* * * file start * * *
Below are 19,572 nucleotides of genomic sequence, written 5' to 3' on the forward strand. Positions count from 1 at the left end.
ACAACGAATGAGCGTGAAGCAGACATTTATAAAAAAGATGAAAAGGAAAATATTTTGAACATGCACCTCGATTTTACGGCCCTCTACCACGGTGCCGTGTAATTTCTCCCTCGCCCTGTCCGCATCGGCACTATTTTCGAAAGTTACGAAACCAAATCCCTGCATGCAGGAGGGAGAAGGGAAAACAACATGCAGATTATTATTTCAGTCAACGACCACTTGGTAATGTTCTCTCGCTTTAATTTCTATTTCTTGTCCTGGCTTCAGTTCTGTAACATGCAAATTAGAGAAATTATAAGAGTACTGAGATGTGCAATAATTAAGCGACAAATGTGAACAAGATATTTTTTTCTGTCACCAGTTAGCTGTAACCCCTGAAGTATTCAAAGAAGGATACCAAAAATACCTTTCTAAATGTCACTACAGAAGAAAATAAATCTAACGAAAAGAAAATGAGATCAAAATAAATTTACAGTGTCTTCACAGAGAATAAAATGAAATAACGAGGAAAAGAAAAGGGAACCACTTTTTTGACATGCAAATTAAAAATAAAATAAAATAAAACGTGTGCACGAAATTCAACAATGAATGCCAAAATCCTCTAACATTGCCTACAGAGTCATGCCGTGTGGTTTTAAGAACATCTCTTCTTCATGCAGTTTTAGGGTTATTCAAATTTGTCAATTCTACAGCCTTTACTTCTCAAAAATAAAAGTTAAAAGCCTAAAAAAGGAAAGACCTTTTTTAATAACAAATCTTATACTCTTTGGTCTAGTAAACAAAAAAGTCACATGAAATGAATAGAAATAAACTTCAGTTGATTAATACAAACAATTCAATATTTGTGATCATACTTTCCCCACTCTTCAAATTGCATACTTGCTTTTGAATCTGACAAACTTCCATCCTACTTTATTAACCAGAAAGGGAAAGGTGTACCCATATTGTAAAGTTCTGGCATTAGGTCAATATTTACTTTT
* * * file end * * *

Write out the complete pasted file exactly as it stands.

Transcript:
Below are 19,572 nucleotides of genomic sequence, written 5' to 3' on the forward strand. Positions count from 1 at the left end.
ACAACGAATGAGCGTGAAGCAGACATTTATAAAAAAGATGAAAAGGAAAATATTTTGAACATGCACCTCGATTTTACGGCCCTCTACCACGGTGCCGTGTAATTTCTCCCTCGCCCTGTCCGCATCGGCACTATTTTCGAAAGTTACGAAACCAAATCCCTGCATGCAGGAGGGAGAAGGGAAAACAACATGCAGATTATTATTTCAGTCAACGACCACTTGGTAATGTTCTCTCGCTTTAATTTCTATTTCTTGTCCTGGCTTCAGTTCTGTAACATGCAAATTAGAGAAATTATAAGAGTACTGAGATGTGCAATAATTAAGCGACAAATGTGAACAAGATATTTTTTTCTGTCACCAGTTAGCTGTAACCCCTGAAGTATTCAAAGAAGGATACCAAAAATACCTTTCTAAATGTCACTACAGAAGAAAATAAATCTAACGAAAAGAAAATGAGATCAAAATAAATTTACAGTGTCTTCACAGAGAATAAAATGAAATAACGAGGAAAAGAAAAGGGAACCACTTTTTTGACATGCAAATTAAAAATAAAATAAAATAAAACGTGTGCACGAAATTCAACAATGAATGCCAAAATCCTCTAACATTGCCTACAGAGTCATGCCGTGTGGTTTTAAGAACATCTCTTCTTCATGCAGTTTTAGGGTTATTCAAATTTGTCAATTCTACAGCCTTTACTTCTCAAAAATAAAAGTTAAAAGCCTAAAAAAGGAAAGACCTTTTTTAATAACAAATCTTATACTCTTTGGTCTAGTAAACAAAAAAGTCACATGAAATGAATAGAAATAAACTTCAGTTGATTAATACAAACAATTCAATATTTGTGATCATACTTTCCCCACTCTTCAAATTGCATACTTGCTTTTGAATCTGACAAACTTCCATCCTACTTTATTAACCAGAAAGGGAAAGGTGTACCCATATTGTAAAGTTCTGGCATTAGGTCAATATTTACTTTT